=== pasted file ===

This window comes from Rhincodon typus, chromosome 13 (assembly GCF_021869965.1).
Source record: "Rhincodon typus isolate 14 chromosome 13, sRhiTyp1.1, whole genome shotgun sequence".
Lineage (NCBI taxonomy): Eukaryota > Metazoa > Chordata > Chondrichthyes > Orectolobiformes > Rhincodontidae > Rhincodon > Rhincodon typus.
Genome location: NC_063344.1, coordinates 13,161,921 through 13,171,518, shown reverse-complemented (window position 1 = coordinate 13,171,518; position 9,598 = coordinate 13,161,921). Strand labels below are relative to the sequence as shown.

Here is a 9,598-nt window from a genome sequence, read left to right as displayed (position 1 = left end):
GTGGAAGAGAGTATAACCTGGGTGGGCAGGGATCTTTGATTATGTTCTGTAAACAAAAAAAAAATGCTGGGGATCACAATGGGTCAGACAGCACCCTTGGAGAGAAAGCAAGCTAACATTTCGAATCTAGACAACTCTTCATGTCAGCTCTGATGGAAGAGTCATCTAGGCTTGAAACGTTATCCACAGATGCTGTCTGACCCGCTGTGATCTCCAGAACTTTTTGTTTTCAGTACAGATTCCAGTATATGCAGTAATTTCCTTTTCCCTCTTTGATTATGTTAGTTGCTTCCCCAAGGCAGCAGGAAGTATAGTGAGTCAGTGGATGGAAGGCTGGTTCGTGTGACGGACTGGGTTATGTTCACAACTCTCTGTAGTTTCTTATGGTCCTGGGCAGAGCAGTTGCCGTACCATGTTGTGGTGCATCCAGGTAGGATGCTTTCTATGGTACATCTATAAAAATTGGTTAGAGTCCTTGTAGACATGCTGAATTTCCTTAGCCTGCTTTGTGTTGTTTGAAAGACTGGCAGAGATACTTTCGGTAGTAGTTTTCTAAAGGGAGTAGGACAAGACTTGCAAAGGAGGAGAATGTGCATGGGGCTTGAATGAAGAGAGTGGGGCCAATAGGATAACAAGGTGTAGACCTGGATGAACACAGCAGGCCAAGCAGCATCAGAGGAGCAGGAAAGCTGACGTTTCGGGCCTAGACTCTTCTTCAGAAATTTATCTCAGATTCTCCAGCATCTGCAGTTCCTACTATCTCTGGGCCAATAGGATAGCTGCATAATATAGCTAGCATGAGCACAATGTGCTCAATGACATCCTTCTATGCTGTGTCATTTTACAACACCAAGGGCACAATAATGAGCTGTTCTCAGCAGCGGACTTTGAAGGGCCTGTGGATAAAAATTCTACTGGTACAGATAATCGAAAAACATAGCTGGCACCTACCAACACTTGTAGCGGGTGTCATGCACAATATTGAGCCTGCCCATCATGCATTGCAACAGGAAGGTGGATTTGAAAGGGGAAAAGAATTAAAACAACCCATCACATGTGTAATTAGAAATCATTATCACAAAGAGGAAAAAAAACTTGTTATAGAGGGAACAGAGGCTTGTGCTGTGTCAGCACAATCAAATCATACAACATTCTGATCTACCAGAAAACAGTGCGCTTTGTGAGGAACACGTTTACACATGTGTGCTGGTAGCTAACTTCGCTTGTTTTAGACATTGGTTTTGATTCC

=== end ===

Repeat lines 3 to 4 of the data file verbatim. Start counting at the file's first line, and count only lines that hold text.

Lineage (NCBI taxonomy): Eukaryota > Metazoa > Chordata > Chondrichthyes > Orectolobiformes > Rhincodontidae > Rhincodon > Rhincodon typus.
Genome location: NC_063344.1, coordinates 13,161,921 through 13,171,518, shown reverse-complemented (window position 1 = coordinate 13,171,518; position 9,598 = coordinate 13,161,921). Strand labels below are relative to the sequence as shown.